Mardi Gras Character
(image credits: Brynne Photography)
The worn and weathered Mardi Gras character hanging over the roof of the haunted car ride seems menacing now. But New Orleans is the home and heart of the Mardi Gras. Before Six Flags was abandoned, it would have surely been a happy reminder to see this jester holding beads. Beads are a highly valued prize when one is lucky enough to catch those that are tossed into the parade crowd.
(image credits: Annie Wentzell, EvenShift, Liquorhead, malamutechaos)
Tickets please…? Oh that’s right, the mannequin in the booth is as lifeless as the abandoned amusement park. On the city’s eastern edge, serving as a constant reminder to the people of New Orleans, the stark silhouette of Six Flags is like an unhealed wound. The big stuffed dog has dealt his last hand. The creepy clown has been beheaded and broken.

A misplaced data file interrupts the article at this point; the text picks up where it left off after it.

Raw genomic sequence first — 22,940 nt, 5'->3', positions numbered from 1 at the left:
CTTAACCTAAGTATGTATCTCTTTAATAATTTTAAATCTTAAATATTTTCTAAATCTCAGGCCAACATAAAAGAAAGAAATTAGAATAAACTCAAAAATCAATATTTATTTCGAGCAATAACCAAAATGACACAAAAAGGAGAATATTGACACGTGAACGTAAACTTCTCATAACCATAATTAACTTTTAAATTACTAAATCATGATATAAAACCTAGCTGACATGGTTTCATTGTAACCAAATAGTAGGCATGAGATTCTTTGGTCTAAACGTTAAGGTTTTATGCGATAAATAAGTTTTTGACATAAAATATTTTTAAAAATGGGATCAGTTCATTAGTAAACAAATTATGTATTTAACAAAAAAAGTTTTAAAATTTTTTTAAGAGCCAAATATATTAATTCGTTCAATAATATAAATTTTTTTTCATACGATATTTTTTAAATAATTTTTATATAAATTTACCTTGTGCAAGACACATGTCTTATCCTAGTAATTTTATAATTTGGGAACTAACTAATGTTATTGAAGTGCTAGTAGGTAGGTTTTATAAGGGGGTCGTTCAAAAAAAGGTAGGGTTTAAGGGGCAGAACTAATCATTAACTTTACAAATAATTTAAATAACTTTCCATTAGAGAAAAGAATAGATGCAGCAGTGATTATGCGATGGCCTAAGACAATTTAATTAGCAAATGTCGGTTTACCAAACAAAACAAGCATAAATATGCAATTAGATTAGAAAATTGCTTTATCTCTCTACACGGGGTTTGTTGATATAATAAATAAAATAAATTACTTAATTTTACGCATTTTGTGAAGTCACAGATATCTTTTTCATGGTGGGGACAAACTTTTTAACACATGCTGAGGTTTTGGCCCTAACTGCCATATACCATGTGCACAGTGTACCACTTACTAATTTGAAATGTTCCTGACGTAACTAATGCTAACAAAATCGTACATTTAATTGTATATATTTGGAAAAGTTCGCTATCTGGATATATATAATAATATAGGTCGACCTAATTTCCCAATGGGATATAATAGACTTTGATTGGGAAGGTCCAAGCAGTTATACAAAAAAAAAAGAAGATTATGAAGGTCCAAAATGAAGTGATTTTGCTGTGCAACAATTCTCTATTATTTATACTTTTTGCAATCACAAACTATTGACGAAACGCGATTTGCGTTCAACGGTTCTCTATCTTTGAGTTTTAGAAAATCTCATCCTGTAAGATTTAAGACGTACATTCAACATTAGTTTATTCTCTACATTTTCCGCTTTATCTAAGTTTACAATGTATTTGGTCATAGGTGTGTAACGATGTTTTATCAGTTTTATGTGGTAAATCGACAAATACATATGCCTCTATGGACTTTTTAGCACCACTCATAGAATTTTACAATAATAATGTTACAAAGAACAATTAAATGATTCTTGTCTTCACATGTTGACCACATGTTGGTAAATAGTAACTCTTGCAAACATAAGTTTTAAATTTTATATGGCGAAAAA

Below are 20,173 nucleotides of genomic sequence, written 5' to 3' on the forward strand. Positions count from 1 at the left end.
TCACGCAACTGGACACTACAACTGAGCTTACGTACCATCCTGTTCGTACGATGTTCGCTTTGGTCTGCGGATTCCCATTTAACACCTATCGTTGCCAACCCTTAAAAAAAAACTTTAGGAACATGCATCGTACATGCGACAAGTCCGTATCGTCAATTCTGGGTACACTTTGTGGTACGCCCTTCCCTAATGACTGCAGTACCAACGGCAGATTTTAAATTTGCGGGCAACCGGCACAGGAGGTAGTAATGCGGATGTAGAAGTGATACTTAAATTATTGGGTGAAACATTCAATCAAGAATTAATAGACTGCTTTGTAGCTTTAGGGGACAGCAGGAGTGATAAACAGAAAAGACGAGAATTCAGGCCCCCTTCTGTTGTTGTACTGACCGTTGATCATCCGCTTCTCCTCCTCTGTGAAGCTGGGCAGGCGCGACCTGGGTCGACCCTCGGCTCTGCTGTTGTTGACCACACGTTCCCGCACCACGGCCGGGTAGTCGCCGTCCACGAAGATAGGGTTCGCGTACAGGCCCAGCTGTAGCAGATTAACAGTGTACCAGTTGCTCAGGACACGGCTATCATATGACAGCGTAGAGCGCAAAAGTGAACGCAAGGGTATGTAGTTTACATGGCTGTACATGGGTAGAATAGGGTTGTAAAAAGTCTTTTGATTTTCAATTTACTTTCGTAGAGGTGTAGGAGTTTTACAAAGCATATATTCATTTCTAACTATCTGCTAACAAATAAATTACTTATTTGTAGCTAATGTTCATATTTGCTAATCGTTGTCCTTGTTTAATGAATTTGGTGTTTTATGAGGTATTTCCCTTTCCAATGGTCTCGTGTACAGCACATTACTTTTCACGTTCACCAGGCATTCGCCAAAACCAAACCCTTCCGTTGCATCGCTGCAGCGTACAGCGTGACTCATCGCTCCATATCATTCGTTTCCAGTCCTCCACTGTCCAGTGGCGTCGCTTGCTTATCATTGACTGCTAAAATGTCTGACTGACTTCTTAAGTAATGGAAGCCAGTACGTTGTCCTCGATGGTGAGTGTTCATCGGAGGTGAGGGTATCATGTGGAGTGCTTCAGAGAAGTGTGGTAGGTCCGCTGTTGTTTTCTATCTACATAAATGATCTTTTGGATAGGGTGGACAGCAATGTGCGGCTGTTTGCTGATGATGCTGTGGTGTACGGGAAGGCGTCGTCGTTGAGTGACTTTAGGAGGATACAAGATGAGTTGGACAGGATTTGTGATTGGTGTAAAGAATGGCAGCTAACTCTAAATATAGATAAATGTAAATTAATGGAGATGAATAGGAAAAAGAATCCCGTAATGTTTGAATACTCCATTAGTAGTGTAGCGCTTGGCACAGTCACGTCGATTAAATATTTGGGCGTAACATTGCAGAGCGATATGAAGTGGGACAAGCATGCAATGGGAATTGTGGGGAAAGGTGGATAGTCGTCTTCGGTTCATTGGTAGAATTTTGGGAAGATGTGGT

(image credits: riomcthorne,terrastories,Brynne Photography, A. Baker, A. Baker)
Hungry? There’s no scrumptious food to found in concession stands here. Instead, the walls, shelves, stoves, and glass food displays still show a scummy waterline where 4–7 feet of rainwater and sea water submerged the park for over a month when Katrina tried to swallow New Orleans whole. Six Flags tried to get out of the park, since it was going under even before the storm. Trying to get out of its contract and 75-year lease in 2006, they offered the city of New Orleans $10 million in cash and another 86 acres of land it owned in the area. The city refused on the basis of the amount being too small to repay a HUD loan or to clear the property.
Stormy Stark Silhouette
(image credits: static)